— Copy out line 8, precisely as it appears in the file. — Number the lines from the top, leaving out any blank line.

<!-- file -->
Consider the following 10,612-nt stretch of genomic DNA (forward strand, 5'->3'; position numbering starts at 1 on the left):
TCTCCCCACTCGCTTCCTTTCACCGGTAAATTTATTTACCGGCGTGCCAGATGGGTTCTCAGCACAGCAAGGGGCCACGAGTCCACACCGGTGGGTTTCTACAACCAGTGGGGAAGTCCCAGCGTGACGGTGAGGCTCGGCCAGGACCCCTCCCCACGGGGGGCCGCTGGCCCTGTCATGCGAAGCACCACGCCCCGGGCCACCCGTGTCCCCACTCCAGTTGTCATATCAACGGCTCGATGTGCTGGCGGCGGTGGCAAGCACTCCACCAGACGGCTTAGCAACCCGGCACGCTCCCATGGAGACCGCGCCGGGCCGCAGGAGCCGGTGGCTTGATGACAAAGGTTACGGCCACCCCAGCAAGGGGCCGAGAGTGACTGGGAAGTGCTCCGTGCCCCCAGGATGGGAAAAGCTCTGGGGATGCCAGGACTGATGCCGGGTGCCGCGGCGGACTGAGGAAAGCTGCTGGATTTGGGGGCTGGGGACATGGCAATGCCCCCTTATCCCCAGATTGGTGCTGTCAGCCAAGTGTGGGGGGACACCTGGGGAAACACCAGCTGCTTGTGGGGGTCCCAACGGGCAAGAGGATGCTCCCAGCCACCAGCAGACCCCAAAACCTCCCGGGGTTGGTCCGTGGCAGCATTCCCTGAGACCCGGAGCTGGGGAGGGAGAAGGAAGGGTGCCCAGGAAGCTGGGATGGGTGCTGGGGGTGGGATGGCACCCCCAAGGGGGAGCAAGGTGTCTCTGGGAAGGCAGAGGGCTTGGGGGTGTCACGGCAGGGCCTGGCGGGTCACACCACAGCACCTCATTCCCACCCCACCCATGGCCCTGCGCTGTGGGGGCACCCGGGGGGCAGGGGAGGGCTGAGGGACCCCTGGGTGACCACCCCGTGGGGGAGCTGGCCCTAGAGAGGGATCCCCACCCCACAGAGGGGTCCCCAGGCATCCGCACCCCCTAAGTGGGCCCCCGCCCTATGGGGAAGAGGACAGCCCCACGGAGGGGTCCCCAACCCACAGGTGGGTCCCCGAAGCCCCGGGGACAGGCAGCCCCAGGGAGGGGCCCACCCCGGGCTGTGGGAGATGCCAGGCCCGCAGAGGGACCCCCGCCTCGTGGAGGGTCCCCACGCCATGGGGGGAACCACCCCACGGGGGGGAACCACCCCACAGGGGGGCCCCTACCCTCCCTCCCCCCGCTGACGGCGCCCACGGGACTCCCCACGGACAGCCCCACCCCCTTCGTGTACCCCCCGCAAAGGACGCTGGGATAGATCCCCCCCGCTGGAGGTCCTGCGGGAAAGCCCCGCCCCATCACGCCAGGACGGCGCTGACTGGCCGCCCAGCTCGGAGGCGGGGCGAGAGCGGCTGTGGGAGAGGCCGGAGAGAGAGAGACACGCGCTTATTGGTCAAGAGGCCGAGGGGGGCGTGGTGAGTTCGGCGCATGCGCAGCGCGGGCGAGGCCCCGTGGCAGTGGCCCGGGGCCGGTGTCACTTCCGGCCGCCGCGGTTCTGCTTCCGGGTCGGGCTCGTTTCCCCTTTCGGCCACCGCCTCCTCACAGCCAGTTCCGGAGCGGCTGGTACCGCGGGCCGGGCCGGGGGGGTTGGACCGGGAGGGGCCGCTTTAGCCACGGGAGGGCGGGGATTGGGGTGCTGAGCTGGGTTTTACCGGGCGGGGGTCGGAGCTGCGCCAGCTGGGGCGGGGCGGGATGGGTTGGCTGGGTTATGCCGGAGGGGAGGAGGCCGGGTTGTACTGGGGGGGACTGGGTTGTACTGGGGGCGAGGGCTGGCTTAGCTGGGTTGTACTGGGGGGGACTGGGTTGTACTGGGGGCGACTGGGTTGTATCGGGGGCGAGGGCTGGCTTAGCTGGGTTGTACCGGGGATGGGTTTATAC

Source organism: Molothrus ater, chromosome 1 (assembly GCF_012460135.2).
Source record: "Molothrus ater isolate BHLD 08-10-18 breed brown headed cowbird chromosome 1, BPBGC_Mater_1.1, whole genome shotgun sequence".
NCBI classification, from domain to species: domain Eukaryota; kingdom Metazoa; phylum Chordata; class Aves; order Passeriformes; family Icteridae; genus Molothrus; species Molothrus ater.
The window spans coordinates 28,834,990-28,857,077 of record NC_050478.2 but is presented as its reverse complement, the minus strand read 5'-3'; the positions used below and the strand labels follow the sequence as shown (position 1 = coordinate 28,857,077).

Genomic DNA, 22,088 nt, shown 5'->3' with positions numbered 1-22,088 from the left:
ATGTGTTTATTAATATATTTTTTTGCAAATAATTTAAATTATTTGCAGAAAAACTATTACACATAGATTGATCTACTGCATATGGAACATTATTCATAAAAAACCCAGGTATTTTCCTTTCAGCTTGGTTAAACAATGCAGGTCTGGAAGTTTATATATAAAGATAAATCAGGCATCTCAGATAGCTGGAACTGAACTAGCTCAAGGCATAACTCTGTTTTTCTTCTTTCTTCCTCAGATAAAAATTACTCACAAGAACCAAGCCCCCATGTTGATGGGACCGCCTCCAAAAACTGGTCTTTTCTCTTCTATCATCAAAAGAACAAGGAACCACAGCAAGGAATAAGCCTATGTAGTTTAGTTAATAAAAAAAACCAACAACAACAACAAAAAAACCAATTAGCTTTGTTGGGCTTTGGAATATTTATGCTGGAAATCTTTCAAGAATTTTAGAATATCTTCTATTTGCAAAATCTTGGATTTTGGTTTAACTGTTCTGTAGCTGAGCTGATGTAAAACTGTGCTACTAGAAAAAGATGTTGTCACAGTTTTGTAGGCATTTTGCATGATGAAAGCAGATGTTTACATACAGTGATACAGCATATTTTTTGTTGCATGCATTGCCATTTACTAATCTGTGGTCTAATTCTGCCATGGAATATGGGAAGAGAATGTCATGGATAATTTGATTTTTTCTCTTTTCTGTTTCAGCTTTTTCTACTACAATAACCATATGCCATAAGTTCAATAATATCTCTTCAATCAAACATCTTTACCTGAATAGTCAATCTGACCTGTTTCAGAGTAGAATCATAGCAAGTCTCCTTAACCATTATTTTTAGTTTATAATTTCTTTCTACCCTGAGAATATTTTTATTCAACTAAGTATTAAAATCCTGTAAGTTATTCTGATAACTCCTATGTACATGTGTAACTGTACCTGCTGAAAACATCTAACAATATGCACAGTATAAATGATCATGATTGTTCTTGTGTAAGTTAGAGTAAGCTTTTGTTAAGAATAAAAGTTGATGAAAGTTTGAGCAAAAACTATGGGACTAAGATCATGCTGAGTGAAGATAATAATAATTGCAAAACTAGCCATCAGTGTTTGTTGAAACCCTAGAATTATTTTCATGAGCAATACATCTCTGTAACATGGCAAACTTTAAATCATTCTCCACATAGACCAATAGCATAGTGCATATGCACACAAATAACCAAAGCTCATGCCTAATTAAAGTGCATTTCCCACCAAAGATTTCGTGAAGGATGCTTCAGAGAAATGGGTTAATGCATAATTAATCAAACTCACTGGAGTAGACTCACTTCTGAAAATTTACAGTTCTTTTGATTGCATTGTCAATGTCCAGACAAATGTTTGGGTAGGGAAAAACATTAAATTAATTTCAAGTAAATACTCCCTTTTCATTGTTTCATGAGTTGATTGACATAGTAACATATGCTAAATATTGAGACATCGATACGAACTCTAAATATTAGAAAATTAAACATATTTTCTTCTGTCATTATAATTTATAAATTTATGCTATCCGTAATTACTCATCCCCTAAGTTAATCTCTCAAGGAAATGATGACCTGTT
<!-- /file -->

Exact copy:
ATGTGTTTATTAATATATTTTTTTGCAAATAATTTAAATTATTTGCAGAAAAACTATTACACATAGATTGATCTACTGCATATGGAACATTATTCATAAAAAACCCAGGTATTTTCCTTTCAGCTTGGTTAAACAATGCAGGTCTGGAAGTTTATATATAAAGATAAATCAGGCATCTCAGATAGCTGGAACTGAACTAGCTCAAGGCATAACTCTGTTTTTCTTCTTTCTTCCTCAGATAAAAATTACTCACAAGAACCAAGCCCCCATGTTGATGGGACCGCCTCCAAAAACTGGTCTTTTCTCTTCTATCATCAAAAGAACAAGGAACCACAGCAAGGAATAAGCCTATGTAGTTTAGTTAATAAAAAAAACCAACAACAACAACAAAAAAACCAATTAGCTTTGTTGGGCTTTGGAATATTTATGCTGGAAATCTTTCAAGAATTTTAGAATATCTTCTATTTGCAAAATCTTGGATTTTGGTTTAACTGTTCTGTAGCTGAGCTGATGTAAAACTGTGCTACTAGAAAAAGATGTTGTCACAGTTTTGTAGGCATTTTGCATGATGAAAGCAGATGTTTACATACAGTGATACAGCATATTTTTTGTTGCATGCATTGCCATTTACTAATCTGTGGTCTAATTCTGCCATGGAATATGGGAAGAGAATGTCATGGATAATTTGATTTTTTCTCTTTTCTGTTTCAGCTTTTTCTACTACAATAACCATATGCCATAAGTTCAATAATATCTCTTCAATCAAACATCTTTACCTGAATAGTCAATCTGACCTGTTTCAGAGTAGAATCATAGCAAGTCTCCTTAACCATTATTTTTAGTTTATAATTTCTTTCTACCCTGAGAATATTTTTATTCAACTAAGTATTAAAATCCTGTAAGTTATTCTGATAACTCCTATGTACATGTGTAACTGTACCTGCTGAAAACATCTAACAATATGCACAGTATAAATGATCATGATTGTTCTTGTGTAAGTTAGAGTAAGCTTTTGTTAAGAATAAAAGTTGATGAAAGTTTGAGCAAAAACTATGGGACTAAGATCATGCTGAGTGAAGATAATAATAATTGCAAAACTAGCCATCAGTGTTTGTTGAAACCCTAGAATTATTTTCATGAGCAATACATCTCTGTAACATGGCAAACTTTAAATCATTCTCCACATAGACCAATAGCATAGTGCATATGCACACAAATAACCAAAGCTCATGCCTAATTAAAGTGCATTTCCCACCAAAGATTTCGTGAAGGATGCTTCAGAGAAATGGGTTAATGCATAATTAATCAAACTCACTGGAGTAGACTCACTTCTGAAAATTTACAGTTCTTTTGATTGCATTGTCAATGTCCAGACAAATGTTTGGGTAGGGAAAAACATTAAATTAATTTCAAGTAAATACTCCCTTTTCATTGTTTCATGAGTTGATTGACATAGTAACATATGCTAAATATTGAGACATCGATACGAACTCTAAATATTAGAAAATTAAACATATTTTCTTCTGTCATTATAATTTATAAATTTATGCTATCCGTAATTACTCATCCCCTAAGTTAATCTCTCAAGGAAATGATGACCTGTT